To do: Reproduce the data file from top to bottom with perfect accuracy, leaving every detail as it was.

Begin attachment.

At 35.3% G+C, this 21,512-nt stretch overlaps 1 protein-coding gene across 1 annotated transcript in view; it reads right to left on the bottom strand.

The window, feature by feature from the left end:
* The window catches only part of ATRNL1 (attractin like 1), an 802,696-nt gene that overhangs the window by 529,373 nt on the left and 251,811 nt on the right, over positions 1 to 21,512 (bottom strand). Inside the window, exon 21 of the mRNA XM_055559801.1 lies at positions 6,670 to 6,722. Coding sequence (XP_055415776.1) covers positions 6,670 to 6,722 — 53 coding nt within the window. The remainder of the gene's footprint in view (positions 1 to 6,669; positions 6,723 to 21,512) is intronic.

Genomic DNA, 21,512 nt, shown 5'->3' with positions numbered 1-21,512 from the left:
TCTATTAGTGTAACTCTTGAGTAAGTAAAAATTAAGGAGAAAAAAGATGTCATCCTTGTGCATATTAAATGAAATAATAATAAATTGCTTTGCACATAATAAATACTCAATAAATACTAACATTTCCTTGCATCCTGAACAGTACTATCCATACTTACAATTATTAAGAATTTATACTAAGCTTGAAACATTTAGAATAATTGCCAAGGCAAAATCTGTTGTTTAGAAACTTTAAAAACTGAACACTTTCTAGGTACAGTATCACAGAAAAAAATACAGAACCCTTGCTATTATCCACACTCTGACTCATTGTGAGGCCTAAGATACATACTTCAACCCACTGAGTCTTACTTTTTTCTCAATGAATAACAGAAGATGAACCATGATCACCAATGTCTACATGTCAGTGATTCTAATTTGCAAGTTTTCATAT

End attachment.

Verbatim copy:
At 35.3% G+C, this 21,512-nt stretch overlaps 1 protein-coding gene across 1 annotated transcript in view; it reads right to left on the bottom strand.

The window, feature by feature from the left end:
* The window catches only part of ATRNL1 (attractin like 1), an 802,696-nt gene that overhangs the window by 529,373 nt on the left and 251,811 nt on the right, over positions 1 to 21,512 (bottom strand). Inside the window, exon 21 of the mRNA XM_055559801.1 lies at positions 6,670 to 6,722. Coding sequence (XP_055415776.1) covers positions 6,670 to 6,722 — 53 coding nt within the window. The remainder of the gene's footprint in view (positions 1 to 6,669; positions 6,723 to 21,512) is intronic.

Genomic DNA, 21,512 nt, shown 5'->3' with positions numbered 1-21,512 from the left:
TCTATTAGTGTAACTCTTGAGTAAGTAAAAATTAAGGAGAAAAAAGATGTCATCCTTGTGCATATTAAATGAAATAATAATAAATTGCTTTGCACATAATAAATACTCAATAAATACTAACATTTCCTTGCATCCTGAACAGTACTATCCATACTTACAATTATTAAGAATTTATACTAAGCTTGAAACATTTAGAATAATTGCCAAGGCAAAATCTGTTGTTTAGAAACTTTAAAAACTGAACACTTTCTAGGTACAGTATCACAGAAAAAAATACAGAACCCTTGCTATTATCCACACTCTGACTCATTGTGAGGCCTAAGATACATACTTCAACCCACTGAGTCTTACTTTTTTCTCAATGAATAACAGAAGATGAACCATGATCACCAATGTCTACATGTCAGTGATTCTAATTTGCAAGTTTTCATAT